the strongest lodges in the State."
r-amination For Annapolis.
A competitive examination for
the selection of a candidate for Mid
shipman in the United States Naval
Academ., will be held at Green
wood, S. C., Wednesday morning
at the court house at ten o'clock a.
m. March Soth next. All candi
dates must, at the time of their ex
amination for admission, be between
the ages of sixteen (16) and twenty
(20) years of age and must be bons
fide residents of the District. Good
physical qualifications are as im
portant as good mental qualifica
The general character of the ex
aminations will be in Reading and
Witing, Speling, Punctnation and
Capitals, Gramnmer, Algebra, Ge
For further information apply tc
Washington, D. C.
A S1LK PURSE IS NOT FOUNID
in asow's ear, but you can get
your money's worth when you buy
horses, mules, buggies, wagons, har
ness, etc., from
Quattlebaum & Schumpert,
Prosperity, S. C.
PULASKI LODGE NO. 20.
MET EVERY FRIDAY NIGH'I
a7.0o'clock at their hall at the
Graded School building. Visitors cor
J. S. SMITH, N. G.
T. 0. Stewart, Jr., Secretary
IVE MILES FROM WHITMIRES,
98Acres of good cotton land, orn
Enoree River, good pasture land. May
be bought cheap and on easy terms.
Apply to E. H. AULL,
Newberry, S. C.
W ANTED 1N EACH State sales
man to sell large line to'aoco:
permanent posItion. Central Tobacco
Works Company, Penicks, Va.
Newberry, S. C.
Capital - - - $50,000
Surplus - - - 19,500
since organization 21,000
Paid Depositors in
ment since or
ganization - - $9,200
A man working by the day is paid
for the time he puts in at work, but
when that man saves a dollar for his
day's labor it works for him nights,
as well as days; never lays vff on ac
conut of bad weather and never gets
sick, but goes right on earning him
an income. It's a nice thing to work
for money, but it's much nicer to
have money working for you. Try
it-open a savings aceount with ns
and get some money working for you.
Mke a deposit in the Savings de
partment today and let it begin to
work for you. Interest computed at
4 per cent January 1 and July 1 of
Small Savings are the Stepping
Stones to success and plenty
$1.00 a month deposited in our
Will in 10 years amount to $ 146 00
$5.00 will in 10 years
amount-to - - -. - $ 730 00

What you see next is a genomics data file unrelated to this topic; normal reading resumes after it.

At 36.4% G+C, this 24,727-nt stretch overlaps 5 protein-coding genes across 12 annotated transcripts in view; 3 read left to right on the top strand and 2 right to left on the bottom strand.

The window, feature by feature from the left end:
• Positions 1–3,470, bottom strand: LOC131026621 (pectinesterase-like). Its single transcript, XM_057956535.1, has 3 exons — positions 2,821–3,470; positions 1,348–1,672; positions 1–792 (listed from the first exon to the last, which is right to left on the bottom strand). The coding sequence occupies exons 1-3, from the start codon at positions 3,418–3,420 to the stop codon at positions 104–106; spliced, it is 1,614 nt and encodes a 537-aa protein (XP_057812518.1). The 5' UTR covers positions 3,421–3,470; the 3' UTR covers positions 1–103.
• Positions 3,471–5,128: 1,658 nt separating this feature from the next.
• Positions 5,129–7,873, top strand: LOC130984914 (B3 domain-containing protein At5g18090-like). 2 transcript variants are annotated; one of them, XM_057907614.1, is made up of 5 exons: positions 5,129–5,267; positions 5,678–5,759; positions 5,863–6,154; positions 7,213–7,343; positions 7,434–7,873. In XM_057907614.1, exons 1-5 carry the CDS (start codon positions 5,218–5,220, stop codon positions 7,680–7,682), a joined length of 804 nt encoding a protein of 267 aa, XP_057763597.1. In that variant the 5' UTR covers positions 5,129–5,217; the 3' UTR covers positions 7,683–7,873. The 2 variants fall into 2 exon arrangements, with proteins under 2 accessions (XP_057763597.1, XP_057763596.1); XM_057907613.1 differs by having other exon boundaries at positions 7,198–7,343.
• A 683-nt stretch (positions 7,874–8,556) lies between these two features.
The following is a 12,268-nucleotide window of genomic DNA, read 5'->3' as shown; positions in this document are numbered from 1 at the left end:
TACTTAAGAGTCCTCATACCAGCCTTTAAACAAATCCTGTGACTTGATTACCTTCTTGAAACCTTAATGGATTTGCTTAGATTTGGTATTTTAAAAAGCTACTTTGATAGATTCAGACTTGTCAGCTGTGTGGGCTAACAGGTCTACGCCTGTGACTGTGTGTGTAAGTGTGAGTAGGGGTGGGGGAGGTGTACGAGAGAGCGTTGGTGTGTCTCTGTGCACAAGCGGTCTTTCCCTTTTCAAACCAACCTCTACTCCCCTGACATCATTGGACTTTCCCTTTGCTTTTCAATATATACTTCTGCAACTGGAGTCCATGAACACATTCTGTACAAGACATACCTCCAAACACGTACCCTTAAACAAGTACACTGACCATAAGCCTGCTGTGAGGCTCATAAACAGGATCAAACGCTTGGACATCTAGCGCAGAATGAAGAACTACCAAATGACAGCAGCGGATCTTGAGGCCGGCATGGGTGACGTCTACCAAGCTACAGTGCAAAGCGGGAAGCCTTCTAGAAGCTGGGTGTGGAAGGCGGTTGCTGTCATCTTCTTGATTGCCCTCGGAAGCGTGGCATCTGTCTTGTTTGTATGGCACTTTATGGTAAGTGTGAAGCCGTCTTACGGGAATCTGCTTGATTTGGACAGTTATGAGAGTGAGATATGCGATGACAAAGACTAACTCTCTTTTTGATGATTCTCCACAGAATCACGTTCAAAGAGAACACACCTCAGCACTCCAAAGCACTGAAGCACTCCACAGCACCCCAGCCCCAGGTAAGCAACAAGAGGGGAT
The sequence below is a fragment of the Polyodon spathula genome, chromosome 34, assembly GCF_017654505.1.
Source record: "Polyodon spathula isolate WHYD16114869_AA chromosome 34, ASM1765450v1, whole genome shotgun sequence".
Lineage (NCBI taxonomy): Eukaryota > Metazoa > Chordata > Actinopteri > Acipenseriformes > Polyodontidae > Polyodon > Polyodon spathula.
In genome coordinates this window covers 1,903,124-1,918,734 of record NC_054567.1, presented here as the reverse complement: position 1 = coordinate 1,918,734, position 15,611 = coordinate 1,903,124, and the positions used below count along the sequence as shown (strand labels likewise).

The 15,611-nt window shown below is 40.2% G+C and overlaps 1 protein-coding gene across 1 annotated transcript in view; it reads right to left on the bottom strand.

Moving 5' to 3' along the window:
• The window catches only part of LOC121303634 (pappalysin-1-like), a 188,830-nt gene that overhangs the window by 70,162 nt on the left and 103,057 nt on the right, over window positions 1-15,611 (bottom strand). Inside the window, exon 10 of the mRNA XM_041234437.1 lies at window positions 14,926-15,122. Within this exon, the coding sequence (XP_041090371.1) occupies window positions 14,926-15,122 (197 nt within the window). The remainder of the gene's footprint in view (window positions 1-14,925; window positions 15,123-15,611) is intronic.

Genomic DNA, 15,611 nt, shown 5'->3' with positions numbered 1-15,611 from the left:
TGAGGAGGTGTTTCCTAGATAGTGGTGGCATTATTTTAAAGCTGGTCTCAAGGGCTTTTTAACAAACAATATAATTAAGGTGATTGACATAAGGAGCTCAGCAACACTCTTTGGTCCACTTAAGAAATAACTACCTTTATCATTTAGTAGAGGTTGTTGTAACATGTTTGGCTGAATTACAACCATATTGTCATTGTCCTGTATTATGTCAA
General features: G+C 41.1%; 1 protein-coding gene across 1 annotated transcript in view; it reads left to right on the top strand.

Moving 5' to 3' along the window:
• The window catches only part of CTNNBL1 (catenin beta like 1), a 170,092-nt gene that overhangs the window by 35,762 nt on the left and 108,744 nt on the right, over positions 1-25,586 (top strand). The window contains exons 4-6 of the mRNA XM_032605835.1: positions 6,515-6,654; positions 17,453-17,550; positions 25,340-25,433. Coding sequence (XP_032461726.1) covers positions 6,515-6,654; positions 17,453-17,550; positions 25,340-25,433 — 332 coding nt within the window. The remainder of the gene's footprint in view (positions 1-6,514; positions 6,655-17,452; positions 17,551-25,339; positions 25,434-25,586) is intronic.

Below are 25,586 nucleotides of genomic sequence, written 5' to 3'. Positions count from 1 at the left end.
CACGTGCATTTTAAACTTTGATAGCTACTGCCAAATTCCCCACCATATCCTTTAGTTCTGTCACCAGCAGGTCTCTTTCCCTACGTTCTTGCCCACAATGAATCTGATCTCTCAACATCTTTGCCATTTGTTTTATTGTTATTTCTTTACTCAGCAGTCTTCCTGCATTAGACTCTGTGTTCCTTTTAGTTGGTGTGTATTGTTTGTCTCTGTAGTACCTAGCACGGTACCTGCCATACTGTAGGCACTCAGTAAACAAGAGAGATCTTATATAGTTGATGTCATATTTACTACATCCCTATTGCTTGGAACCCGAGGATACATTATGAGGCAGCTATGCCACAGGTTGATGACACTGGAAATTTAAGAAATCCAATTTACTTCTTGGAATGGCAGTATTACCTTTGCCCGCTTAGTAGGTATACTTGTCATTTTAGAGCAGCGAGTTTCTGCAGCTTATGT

$10.00 will in 10 years
amount to - - - -$I460 00
We want your business.
Have ample facilities to
accommodate our cus
The Commercial Bank
of Newberry, S. C.
about the weather but
when it gets so you can
run up stalks drop in
at our place (just below
the dispensary) and
We have telegraphed
for our fourth ship
ment of MiDDLE BUS
TERS. They sell be
cause they are just
what you need. Call
and see them at head
quarters for up-to date
agricult ur al i mple
Newberry Hardware Co.
F. A. SCHUMPERT,
Sec'y & Treas.
STATE OF SOUTH CAROLINA
COUNTY OF NEWBERRY-IN
By Jno. C. Wilson, Esq., Probate Judge
W HEREAS, Jas. J. Lane bath made
suit to me to grant him Letters of
Administration of the estate and effects
of W. H. Lane.
These are therefore to cite and ad
monish all and singular the kindred and
creditors of the said W. H. Lane,
deceased, that they be and appear be
fore me. in the Court of Probate, to be
held at Newberry Court House, S. C., on
the 19th day of February next after pub
lie tion thereof, at 110o'clock in the fore
noon, to show cause, if any they have.
wb the said Ad!ministrationl should
Given under my hand, this the
3d day of February, Anno
[L. . Domi W,ILS04PN.C
SHAPE OR STYLE.
Remember I am at the same
stand and am always ready to serve
you with the very best of Jewelry,
Watches, Toilet Articles and every
thing to be found in a First Class
My business in Optical Goods has
gicatly increased also, showing my
knowledge and ability in fitting
Spectacles and Glasses.
New Sterling Silver just received;.
new -ideas and new goods, also,
quadruple plated goods, Whiting
Mfg. Co's, Derly Silver Co., Bene
dict & Rodgers.
Yours for a prosperous new year,
J GUY DANIELS.
It is said that seeds have been
found in Egyptian tombs which,
though thousands of years old, still
preserved their vitality. However,
in planting for profit, it is wiser to.
demand seeds of a later crop.
Seeds can't be too fresh, which
means that you must have those
grown last year. There is one
grower you can depend upon to
supply them, this is
You can buy them with confi
dence, kbowing them to be true and
perfect in every way.
Land for Sale
,82 acres~5 milesof
Whitmire-25 acres in
cultivation, 5 to 6 acres
Seven lots adjoining
the corporate limits of
building sites. Terms
and prices reasonable.
For further informa
tion call at